What You Should Know
Lactarius uvidus is a European and North American "milk-cap" mushroom, of which the milk turns violet when the flesh is damaged. The fungi generally identified as L. uvidus are part of a complex of closely related species and varieties that are difficult to delimit definitively.
This cluster of species is found in deciduous and coniferous woods, with a preference towards acid soils. It has a wide distribution in Europe, North Africa, and North America, being fairly common in some regions but rare in others. It appears classified as vulnerable or endangered in the Danish and Dutch Red Lists of Fungi.
Lactarius uvidus is a slimy, purple-staining European species of Lactarius, found under birch, spruce, and willows.
Defining features include:
White milk that stains the gills and flesh lilac
A green reaction to KOH on the cap surface
Mild or somewhat bitter (but not strongly acrid) taste
A drab lilac cap that becomes darker with age
Other names: Purple Milk.
Lactarius uvidus Mushroom Identification
Mycorrhizal with quaking aspen, big-toothed aspen, and birch (also sometimes reported under conifers); growing alone or gregariously; summer and fall; fairly common in eastern North America from roughly the 41st parallel northward, but also reported from the southern Appalachian Mountains.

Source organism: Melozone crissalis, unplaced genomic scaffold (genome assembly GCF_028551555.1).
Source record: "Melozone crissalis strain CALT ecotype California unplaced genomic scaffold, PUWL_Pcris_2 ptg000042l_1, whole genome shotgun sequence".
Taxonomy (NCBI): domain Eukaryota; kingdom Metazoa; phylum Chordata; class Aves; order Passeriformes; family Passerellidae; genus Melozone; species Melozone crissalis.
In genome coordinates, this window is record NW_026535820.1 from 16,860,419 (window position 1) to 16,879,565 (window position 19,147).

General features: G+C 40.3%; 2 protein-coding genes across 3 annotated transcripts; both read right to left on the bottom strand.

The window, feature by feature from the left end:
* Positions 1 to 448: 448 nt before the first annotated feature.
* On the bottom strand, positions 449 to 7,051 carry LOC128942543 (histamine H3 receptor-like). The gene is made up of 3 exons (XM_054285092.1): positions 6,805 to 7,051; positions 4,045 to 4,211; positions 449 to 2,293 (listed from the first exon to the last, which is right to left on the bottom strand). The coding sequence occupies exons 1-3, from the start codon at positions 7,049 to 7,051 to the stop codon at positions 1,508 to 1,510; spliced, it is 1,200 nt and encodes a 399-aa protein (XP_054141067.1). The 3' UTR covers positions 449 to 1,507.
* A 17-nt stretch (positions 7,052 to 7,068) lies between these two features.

3-10 cm; broadly convex with an inrolled margin when young; becoming shallowly depressed, with an uplifted margin; slimy or sticky when fresh; bald; purplish to pale drab lilac, darkening with age and often becoming lilac brown or merely brownish when mature; without zones of color, or with faint zonations.
Broadly attached to the stem or beginning to run down it; close; white when young, becoming pale tan; staining and bruising purplish.
3-7 cm long; 1-1.5 cm thick; equal; smooth (very rarely with potholes); slimy or sticky when very fresh and young, but soon dry; whitish; often developing yellowish stains, especially near the base.
White; firm; staining lilac when sliced.
White, becoming creamy on exposure to air; staining all surfaces lilac.
Odor and Taste
Odor not distinctive; taste mild or somewhat bitter (never strongly acrid).
Cap surface green with KOH.
Spores 7.5-11 x 6.5-8.5 µ; broadly ellipsoid; ornamentation consisting of broad ridges extending 0.5-1 µ high; usually not forming a complete reticulum. Pleuromacrocystidia to about 80 x 10 µ; subcylindric to subventricose or fusiform. Cheilomacrocystidia similar. Pileipellis an ixocutis.
Lactarius quietus also has a buff cap, but it is found only under oaks and its milk does not turn lilac as it dries.
Lactarius uvidus Taxonomy and Etymology
This milkcap mushroom was first described in 1818 by the renowned Swedish mycologist Elias Magnus Fries who gave it the binomial scientific name Agaricus uvidus. Two decades later, in 1838, Fries transferred the species to its present genus, whereupon it became Lactarius uvidus, which is its currently accepted scientific name.
Synonyms of Lactarius uvidus include Agaricus lividorubescens Batsch, Agaricus livens J.F.Gmel., Agaricus uvidus Fr., Galorrheus uvidus (Fr.) P.Kumm., and Lactarius lividorubescens (Batsch) Burl.
The generic name Lactarius means producing milk (lactating) - a reference to the milky latex that is exuded from the gills of milkcap fungi when they are cut or torn. The specific epithet uvidus means damp or humid and is a reference to the habitat preference of this species.
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